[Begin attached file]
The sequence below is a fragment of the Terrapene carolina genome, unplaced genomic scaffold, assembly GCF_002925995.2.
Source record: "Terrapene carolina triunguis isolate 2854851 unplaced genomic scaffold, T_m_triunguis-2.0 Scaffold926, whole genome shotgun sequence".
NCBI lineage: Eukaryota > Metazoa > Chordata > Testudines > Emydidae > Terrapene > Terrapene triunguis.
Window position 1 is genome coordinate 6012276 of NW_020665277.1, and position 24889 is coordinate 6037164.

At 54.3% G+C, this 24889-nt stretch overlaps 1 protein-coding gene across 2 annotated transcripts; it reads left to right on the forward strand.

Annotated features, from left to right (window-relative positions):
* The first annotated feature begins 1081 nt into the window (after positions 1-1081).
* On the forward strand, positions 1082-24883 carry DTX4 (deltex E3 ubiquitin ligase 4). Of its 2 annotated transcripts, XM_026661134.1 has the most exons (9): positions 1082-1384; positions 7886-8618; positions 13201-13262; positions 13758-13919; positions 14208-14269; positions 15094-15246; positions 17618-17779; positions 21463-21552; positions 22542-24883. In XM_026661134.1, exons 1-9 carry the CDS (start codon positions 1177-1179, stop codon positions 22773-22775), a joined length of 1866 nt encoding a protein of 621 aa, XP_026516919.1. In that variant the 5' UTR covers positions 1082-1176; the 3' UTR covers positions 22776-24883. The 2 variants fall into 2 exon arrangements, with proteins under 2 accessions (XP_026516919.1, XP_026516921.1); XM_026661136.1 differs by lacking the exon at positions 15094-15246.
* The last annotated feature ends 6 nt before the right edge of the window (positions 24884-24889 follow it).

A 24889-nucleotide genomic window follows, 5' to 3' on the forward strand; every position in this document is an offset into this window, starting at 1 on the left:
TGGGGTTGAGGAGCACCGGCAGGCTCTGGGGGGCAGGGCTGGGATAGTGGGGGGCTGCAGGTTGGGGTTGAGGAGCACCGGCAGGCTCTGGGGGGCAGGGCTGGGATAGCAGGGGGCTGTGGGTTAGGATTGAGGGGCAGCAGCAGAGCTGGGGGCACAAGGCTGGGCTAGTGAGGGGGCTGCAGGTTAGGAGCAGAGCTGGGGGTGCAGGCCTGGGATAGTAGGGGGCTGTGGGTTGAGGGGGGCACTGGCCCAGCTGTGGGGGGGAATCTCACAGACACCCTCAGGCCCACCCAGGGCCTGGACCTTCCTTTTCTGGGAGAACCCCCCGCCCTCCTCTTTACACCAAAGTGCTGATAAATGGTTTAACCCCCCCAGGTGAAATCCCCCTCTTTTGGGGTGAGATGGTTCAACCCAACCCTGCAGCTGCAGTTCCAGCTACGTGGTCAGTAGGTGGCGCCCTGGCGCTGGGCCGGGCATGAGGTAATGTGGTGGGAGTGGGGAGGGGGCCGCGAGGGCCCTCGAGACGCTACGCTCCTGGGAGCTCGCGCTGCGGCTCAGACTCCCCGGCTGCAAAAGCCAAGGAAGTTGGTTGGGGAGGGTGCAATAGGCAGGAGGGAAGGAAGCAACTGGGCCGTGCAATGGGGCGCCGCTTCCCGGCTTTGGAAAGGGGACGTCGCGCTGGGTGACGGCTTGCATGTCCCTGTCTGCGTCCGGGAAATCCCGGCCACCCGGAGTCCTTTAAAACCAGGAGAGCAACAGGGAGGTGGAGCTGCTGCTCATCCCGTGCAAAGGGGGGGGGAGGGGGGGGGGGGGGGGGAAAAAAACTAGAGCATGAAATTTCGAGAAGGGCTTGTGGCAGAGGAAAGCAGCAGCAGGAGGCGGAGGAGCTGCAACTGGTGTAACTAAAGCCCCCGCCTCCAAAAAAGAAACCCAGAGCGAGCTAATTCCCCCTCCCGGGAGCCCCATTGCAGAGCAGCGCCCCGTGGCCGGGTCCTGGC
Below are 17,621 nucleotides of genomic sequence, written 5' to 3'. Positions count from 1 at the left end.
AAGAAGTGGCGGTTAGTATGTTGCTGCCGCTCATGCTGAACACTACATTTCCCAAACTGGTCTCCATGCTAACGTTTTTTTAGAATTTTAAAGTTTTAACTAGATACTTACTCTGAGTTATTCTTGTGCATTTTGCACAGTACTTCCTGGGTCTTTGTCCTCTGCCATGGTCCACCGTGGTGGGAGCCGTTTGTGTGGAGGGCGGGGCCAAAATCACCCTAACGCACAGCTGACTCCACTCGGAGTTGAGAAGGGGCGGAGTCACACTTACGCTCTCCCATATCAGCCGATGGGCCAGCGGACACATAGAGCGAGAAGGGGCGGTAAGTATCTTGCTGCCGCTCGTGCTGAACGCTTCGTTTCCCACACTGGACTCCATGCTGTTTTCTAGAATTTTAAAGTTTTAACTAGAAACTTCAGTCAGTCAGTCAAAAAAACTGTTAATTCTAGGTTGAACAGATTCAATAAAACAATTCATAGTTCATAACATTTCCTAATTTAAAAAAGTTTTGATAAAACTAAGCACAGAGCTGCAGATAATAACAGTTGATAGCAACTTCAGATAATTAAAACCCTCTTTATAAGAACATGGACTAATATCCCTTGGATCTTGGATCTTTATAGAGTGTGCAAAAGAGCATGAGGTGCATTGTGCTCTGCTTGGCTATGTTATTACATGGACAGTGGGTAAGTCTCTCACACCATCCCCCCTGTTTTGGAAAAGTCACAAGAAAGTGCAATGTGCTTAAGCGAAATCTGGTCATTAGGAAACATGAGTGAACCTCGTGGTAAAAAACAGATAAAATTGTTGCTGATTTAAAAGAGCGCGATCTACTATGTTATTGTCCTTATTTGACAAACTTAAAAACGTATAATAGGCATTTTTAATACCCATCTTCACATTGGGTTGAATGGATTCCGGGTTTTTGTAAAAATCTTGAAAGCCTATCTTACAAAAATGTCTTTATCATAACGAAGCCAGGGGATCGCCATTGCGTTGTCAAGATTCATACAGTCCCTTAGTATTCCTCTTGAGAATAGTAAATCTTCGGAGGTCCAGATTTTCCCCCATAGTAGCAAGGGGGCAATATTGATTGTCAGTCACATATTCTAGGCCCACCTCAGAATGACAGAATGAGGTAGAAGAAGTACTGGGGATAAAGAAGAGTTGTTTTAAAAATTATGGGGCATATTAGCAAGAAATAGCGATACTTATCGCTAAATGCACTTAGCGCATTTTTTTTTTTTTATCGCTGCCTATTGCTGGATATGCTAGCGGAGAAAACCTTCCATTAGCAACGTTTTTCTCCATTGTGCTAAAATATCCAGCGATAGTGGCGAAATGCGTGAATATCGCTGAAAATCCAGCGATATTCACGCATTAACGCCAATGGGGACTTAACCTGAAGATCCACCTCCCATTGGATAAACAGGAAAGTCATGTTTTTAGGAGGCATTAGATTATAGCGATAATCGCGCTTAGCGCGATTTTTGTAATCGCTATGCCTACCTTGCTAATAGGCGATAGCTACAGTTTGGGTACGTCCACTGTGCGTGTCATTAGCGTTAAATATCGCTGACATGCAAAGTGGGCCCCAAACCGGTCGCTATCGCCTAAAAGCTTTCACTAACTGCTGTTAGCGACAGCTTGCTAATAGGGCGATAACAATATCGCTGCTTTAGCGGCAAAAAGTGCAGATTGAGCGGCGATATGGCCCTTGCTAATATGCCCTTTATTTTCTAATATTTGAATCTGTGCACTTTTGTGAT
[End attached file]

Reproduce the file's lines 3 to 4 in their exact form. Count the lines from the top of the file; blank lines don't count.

NCBI lineage: Eukaryota > Metazoa > Chordata > Testudines > Emydidae > Terrapene > Terrapene triunguis.
Window position 1 is genome coordinate 6012276 of NW_020665277.1, and position 24889 is coordinate 6037164.